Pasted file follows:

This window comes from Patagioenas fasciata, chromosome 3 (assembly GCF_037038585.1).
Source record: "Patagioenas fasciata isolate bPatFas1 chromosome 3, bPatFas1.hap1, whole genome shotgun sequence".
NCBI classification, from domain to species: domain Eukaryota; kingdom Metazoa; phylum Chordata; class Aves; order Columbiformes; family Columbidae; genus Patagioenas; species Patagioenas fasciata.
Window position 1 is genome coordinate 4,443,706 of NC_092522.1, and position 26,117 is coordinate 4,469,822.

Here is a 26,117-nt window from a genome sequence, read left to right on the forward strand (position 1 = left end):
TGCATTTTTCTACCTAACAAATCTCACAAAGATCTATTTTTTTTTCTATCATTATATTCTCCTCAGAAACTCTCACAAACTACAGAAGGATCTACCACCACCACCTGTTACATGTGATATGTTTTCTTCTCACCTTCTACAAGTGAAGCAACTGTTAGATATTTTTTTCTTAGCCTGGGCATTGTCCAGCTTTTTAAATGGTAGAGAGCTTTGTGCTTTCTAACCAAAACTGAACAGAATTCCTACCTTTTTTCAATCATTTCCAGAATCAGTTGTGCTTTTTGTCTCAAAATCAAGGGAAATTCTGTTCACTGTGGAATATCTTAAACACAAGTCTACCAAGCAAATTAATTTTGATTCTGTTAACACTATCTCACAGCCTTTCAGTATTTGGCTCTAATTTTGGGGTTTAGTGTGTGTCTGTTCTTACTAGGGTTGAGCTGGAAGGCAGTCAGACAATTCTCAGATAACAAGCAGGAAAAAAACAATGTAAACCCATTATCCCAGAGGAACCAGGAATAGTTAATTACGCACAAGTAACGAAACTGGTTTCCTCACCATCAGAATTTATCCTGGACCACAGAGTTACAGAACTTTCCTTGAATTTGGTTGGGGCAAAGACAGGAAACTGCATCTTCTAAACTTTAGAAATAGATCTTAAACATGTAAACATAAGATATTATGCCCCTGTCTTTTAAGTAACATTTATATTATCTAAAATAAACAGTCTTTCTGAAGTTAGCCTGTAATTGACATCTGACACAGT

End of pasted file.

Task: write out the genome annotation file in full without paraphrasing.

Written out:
This window comes from Patagioenas fasciata, chromosome 3 (assembly GCF_037038585.1).
Source record: "Patagioenas fasciata isolate bPatFas1 chromosome 3, bPatFas1.hap1, whole genome shotgun sequence".
NCBI classification, from domain to species: domain Eukaryota; kingdom Metazoa; phylum Chordata; class Aves; order Columbiformes; family Columbidae; genus Patagioenas; species Patagioenas fasciata.
Window position 1 is genome coordinate 4,443,706 of NC_092522.1, and position 26,117 is coordinate 4,469,822.

Here is a 26,117-nt window from a genome sequence, read left to right on the forward strand (position 1 = left end):
TGCATTTTTCTACCTAACAAATCTCACAAAGATCTATTTTTTTTTCTATCATTATATTCTCCTCAGAAACTCTCACAAACTACAGAAGGATCTACCACCACCACCTGTTACATGTGATATGTTTTCTTCTCACCTTCTACAAGTGAAGCAACTGTTAGATATTTTTTTCTTAGCCTGGGCATTGTCCAGCTTTTTAAATGGTAGAGAGCTTTGTGCTTTCTAACCAAAACTGAACAGAATTCCTACCTTTTTTCAATCATTTCCAGAATCAGTTGTGCTTTTTGTCTCAAAATCAAGGGAAATTCTGTTCACTGTGGAATATCTTAAACACAAGTCTACCAAGCAAATTAATTTTGATTCTGTTAACACTATCTCACAGCCTTTCAGTATTTGGCTCTAATTTTGGGGTTTAGTGTGTGTCTGTTCTTACTAGGGTTGAGCTGGAAGGCAGTCAGACAATTCTCAGATAACAAGCAGGAAAAAAACAATGTAAACCCATTATCCCAGAGGAACCAGGAATAGTTAATTACGCACAAGTAACGAAACTGGTTTCCTCACCATCAGAATTTATCCTGGACCACAGAGTTACAGAACTTTCCTTGAATTTGGTTGGGGCAAAGACAGGAAACTGCATCTTCTAAACTTTAGAAATAGATCTTAAACATGTAAACATAAGATATTATGCCCCTGTCTTTTAAGTAACATTTATATTATCTAAAATAAACAGTCTTTCTGAAGTTAGCCTGTAATTGACATCTGACACAGT